Be grateful: The science of gratitude

What does it mean to be grateful?

At its root, it’s a dual action, a combination of appreciating the good things in life and recognizing that someone else is responsible for them.

This year has provided no shortage of things to decry. There’s no need to list them here, but for evidence of the year’s negative impacts on the American psyche, see the spiking anxiety depression rates around the country. Suicide, too, has become an even greater concern — the pandemic and its economic fallout in particular have pushed many to the brink and beyond.

But getting back to gratitude, researchers are uncovering links between feeling grateful and expressing gratitude and other positive emotions, including joy and optimism. This can also correlate with greater sense of purpose in life, higher quality, mutually supportive relationships, and lower levels of negative emotions including shame and depression.

One study even reports that grateful people tend to sleep better at night.

This might sound like a magic bullet. Giving thanks and showing appreciation for others requires little effort after all. Who wouldn’t want to sleep better and increase their happiness?

But this is where research suggests a sharp divide between an overall lifestyle that includes experiencing and expressing gratitude and a deliberate effort to simply act grateful.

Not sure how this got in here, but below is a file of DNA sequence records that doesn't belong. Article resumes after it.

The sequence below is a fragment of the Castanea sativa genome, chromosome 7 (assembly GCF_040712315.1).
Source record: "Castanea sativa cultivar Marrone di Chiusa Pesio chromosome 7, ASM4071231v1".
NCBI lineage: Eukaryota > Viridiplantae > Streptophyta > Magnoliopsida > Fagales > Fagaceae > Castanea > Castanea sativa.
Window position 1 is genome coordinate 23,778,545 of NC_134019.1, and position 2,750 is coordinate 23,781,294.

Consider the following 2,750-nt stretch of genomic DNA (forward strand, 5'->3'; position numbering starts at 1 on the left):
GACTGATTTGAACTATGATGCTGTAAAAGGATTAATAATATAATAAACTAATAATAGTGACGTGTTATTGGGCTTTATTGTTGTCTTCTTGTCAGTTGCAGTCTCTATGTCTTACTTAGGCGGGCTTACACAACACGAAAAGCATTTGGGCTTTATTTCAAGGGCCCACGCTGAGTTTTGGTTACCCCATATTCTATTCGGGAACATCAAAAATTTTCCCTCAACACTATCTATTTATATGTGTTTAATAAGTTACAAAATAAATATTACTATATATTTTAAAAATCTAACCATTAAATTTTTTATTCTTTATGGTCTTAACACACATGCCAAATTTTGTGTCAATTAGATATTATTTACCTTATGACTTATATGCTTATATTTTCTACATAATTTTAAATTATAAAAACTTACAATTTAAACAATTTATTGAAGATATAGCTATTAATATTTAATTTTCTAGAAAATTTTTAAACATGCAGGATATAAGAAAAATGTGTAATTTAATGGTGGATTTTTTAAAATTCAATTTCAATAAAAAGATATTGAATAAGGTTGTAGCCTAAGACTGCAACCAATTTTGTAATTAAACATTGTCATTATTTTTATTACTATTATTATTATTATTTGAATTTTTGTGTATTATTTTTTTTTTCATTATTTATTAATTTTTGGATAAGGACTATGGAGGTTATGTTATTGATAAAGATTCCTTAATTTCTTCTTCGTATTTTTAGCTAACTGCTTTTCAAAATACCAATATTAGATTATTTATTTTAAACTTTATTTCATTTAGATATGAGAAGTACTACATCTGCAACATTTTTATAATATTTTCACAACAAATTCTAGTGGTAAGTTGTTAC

Studies have shown that performing gratitude exercises suggests that they actually have little effect on well-being overall.

Suddenly altering one’s lifestyle to include verbal affirmation for others will not cure anxiety or depression or miraculously alter one’s mindset.

Rather, making a concerted effort to show gratitude for others in one’s life can help them feel supported. It creates a sort of network of goodwill.

Those relationships, multiplied, become our social fabric, badly frayed of late by politics and toxic media and the erosion of community and fraternal organizations.

A simple “thank you” to health care workers or anyone in your life who has done you a kindness may not help you start sleeping better. But it may make them feel seen, heard, and appreciated. Supporting others by affirmation encourages them to support others in a similar manner. Furthermore, a deliberate effort to remember the good things in life on a regular basis, whether the roof overhead or the kindness of strangers, can and does have significant health outcomes in the long run.

Above all, remembering that this time is temporary and shall pass should encourage us to look ahead with optimism. As we approach the end of the year, difficult though it has been, there is always something to be grateful for.

— The Toledo Blade, Dec. 28; Online: